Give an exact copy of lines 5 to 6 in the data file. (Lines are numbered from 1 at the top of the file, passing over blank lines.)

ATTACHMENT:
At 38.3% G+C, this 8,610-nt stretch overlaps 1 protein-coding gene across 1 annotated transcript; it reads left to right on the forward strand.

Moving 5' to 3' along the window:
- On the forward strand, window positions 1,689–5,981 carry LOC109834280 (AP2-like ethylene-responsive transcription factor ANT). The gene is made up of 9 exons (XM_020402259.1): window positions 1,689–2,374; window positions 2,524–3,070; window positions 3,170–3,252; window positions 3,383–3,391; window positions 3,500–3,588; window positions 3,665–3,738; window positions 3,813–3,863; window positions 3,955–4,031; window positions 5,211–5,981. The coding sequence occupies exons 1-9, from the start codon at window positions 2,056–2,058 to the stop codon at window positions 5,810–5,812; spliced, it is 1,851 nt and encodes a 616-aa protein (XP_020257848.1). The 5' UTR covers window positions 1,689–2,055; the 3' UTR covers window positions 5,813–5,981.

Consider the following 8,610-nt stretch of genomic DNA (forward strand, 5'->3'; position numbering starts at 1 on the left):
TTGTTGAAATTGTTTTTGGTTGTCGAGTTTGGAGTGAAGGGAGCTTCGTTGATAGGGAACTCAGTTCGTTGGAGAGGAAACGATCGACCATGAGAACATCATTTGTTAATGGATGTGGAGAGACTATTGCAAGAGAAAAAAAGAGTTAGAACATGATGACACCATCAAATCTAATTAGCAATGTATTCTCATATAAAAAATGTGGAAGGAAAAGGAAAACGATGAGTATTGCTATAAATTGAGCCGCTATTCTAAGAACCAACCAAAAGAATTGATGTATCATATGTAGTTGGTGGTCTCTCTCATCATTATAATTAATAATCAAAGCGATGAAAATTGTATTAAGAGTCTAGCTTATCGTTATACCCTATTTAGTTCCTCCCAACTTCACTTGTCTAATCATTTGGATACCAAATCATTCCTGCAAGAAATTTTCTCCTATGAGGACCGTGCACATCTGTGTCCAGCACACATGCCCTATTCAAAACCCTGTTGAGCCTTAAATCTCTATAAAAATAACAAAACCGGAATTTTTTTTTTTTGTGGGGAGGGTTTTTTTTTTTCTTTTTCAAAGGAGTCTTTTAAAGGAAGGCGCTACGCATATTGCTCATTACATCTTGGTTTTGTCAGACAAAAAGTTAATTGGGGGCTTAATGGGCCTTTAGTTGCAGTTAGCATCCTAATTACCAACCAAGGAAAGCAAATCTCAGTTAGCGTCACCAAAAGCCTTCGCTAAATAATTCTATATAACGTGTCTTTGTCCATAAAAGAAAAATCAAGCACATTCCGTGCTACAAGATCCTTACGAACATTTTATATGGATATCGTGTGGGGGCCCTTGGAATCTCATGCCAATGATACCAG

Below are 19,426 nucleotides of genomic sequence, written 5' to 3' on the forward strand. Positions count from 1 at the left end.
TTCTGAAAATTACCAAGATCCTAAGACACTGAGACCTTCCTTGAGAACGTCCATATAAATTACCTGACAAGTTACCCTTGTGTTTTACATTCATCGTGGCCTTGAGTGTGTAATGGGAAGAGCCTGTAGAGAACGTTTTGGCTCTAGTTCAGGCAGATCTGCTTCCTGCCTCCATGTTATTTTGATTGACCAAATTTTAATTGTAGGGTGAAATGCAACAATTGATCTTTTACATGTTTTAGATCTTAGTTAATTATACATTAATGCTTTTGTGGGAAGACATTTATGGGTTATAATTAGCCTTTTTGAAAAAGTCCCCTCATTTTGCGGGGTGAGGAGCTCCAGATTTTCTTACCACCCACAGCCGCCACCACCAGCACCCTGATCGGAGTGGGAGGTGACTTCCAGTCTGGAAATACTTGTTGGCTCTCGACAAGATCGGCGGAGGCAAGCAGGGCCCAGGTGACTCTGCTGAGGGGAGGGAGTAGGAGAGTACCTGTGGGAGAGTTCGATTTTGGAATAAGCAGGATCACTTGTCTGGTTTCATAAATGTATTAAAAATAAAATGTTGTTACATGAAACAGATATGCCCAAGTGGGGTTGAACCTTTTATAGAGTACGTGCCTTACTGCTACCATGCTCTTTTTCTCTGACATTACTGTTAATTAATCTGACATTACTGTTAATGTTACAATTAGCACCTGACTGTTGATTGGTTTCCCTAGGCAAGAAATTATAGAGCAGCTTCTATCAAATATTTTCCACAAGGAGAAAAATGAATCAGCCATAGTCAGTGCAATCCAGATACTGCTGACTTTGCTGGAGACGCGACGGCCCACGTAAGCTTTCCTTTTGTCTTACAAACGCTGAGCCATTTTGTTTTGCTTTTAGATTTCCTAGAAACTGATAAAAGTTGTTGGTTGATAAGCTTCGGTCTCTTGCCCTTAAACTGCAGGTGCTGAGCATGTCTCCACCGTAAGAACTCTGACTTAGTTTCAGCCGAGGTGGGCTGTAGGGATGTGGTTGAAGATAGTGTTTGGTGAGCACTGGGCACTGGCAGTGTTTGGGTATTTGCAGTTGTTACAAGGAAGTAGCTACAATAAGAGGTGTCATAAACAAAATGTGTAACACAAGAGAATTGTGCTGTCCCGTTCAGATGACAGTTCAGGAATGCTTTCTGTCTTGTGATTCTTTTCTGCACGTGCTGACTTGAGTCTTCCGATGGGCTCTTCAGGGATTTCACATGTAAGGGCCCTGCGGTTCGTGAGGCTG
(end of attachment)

TTGTTGAAATTGTTTTTGGTTGTCGAGTTTGGAGTGAAGGGAGCTTCGTTGATAGGGAACTCAGTTCGTTGGAGAGGAAACGATCGACCATGAGAACATCATTTGTTAATGGATGTGGAGAGACTATTGCAAGAGAAAAAAAGAGTTAGAACATGATGACACCATCAAATCTAATTAGCAATGTATTCTCATATAAAAAATGTGGAAGGAAAAGGAAAACGATGAGTATTGCTATAAATTGAGCCGCTATTCTAAGAACCAACCAAAAGAATTGATGTATCATATGTAGTTGGTGGTCTCTCTCATCATTATAATTAATAATCAAAGCGATGAAAATTGTATTAAGAGTCTAGCTTATCGTTATACCCTATTTAGTTCCTCCCAACTTCACTTGTCTAATCATTTGGATACCAAATCATTCCTGCAAGAAATTTTCTCCTATGAGGACCGTGCACATCTGTGTCCAGCACACATGCCCTATTCAAAACCCTGTTGAGCCTTAAATCTCTATAAAAATAACAAAACCGGAATTTTTTTTTTTTGTGGGGAGGGTTTTTTTTTTTCTTTTTCAAAGGAGTCTTTTAAAGGAAGGCGCTACGCATATTGCTCATTACATCTTGGTTTTGTCAGACAAAAAGTTAATTGGGGGCTTAATGGGCCTTTAGTTGCAGTTAGCATCCTAATTACCAACCAAGGAAAGCAAATCTCAGTTAGCGTCACCAAAAGCCTTCGCTAAATAATTCTATATAACGTGTCTTTGTCCATAAAAGAAAAATCAAGCACATTCCGTGCTACAAGATCCTTACGAACATTTTATATGGATATCGTGTGGGGGCCCTTGGAATCTCATGCCAATGATACCAG

Below are 19,426 nucleotides of genomic sequence, written 5' to 3' on the forward strand. Positions count from 1 at the left end.